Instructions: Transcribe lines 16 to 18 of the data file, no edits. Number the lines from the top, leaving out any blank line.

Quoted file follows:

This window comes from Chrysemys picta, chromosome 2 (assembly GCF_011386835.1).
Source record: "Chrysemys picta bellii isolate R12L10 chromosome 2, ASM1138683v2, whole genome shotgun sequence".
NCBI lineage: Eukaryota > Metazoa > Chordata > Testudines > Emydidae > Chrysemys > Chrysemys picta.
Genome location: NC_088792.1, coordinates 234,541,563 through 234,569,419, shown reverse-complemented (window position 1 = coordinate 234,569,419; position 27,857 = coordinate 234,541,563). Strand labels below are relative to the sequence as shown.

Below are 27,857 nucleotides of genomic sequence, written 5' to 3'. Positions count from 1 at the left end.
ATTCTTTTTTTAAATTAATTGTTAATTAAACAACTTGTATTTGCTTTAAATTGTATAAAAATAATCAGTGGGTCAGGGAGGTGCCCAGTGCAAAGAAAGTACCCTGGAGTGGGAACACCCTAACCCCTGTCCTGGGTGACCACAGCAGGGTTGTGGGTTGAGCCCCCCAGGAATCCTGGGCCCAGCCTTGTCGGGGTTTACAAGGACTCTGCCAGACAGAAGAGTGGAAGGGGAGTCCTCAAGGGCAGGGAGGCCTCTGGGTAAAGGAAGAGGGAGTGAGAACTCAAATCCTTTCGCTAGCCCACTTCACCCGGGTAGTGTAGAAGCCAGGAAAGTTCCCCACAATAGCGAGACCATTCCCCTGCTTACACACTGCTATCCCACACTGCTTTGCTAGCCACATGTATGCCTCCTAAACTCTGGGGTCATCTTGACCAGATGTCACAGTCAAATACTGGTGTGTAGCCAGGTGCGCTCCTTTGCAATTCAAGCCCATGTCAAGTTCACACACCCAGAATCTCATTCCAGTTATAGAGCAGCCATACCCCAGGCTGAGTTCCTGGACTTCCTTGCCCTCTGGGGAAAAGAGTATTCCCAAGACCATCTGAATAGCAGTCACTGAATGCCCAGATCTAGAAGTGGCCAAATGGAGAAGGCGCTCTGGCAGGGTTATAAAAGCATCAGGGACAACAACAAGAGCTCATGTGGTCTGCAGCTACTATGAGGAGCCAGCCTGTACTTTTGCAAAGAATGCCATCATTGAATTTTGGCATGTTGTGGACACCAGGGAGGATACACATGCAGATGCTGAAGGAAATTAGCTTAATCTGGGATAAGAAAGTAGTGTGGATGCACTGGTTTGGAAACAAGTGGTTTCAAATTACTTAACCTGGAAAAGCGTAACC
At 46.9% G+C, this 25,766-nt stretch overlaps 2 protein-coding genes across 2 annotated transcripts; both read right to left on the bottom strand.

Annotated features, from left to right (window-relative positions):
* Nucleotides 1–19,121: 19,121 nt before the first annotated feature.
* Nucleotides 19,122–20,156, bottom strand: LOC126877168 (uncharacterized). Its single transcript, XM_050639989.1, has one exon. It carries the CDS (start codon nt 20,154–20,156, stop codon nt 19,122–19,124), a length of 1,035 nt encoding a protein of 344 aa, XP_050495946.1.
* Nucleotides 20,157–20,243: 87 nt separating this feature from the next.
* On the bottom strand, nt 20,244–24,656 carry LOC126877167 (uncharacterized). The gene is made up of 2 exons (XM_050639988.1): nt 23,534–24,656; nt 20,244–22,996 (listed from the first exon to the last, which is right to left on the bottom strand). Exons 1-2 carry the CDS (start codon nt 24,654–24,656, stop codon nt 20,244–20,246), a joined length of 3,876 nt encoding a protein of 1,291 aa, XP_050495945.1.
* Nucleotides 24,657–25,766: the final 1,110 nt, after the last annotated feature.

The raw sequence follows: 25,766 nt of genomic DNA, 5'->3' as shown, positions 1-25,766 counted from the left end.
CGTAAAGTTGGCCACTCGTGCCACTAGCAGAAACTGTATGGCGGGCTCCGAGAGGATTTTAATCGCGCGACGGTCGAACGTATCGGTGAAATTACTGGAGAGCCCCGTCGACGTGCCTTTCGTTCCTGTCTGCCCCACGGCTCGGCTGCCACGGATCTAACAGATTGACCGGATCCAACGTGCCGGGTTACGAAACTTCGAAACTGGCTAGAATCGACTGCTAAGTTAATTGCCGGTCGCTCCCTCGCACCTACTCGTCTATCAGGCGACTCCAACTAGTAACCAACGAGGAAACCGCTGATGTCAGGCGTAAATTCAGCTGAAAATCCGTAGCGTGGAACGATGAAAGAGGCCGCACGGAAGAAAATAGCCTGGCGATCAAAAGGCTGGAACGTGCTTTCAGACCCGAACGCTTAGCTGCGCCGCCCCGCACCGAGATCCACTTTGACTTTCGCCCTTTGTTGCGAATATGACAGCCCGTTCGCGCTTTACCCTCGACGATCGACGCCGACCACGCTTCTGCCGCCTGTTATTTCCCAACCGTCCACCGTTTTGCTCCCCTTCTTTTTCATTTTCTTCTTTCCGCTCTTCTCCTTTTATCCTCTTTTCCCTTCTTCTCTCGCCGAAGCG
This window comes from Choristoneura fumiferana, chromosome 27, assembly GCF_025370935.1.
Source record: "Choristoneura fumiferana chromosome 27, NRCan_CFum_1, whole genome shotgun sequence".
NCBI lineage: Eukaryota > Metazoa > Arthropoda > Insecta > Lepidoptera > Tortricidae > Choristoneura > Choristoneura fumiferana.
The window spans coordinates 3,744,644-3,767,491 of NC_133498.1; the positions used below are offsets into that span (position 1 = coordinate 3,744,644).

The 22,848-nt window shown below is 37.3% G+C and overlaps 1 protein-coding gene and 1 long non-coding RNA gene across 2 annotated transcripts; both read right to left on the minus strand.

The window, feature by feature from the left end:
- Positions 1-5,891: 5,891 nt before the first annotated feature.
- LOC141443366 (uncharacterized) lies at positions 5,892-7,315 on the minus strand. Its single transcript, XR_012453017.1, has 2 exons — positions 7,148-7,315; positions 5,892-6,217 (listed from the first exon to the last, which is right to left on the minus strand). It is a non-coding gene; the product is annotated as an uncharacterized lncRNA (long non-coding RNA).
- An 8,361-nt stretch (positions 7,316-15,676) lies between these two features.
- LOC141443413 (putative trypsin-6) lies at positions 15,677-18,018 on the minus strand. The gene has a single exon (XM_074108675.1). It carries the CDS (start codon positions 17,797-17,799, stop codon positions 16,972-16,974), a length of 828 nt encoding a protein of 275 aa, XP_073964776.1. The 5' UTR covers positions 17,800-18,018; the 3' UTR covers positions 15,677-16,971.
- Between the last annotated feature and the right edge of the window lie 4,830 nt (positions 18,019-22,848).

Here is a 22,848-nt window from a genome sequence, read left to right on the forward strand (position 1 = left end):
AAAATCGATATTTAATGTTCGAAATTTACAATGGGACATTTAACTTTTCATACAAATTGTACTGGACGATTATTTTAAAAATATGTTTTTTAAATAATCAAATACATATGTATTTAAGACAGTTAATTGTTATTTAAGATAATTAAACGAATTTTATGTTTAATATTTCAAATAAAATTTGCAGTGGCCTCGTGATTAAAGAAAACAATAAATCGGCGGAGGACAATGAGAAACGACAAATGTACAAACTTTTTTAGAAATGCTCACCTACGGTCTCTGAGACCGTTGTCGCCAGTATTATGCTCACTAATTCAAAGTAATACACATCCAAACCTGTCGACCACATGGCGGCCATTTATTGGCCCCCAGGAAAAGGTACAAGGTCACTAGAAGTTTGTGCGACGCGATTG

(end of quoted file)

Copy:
This window comes from Choristoneura fumiferana, chromosome 27, assembly GCF_025370935.1.
Source record: "Choristoneura fumiferana chromosome 27, NRCan_CFum_1, whole genome shotgun sequence".
NCBI lineage: Eukaryota > Metazoa > Arthropoda > Insecta > Lepidoptera > Tortricidae > Choristoneura > Choristoneura fumiferana.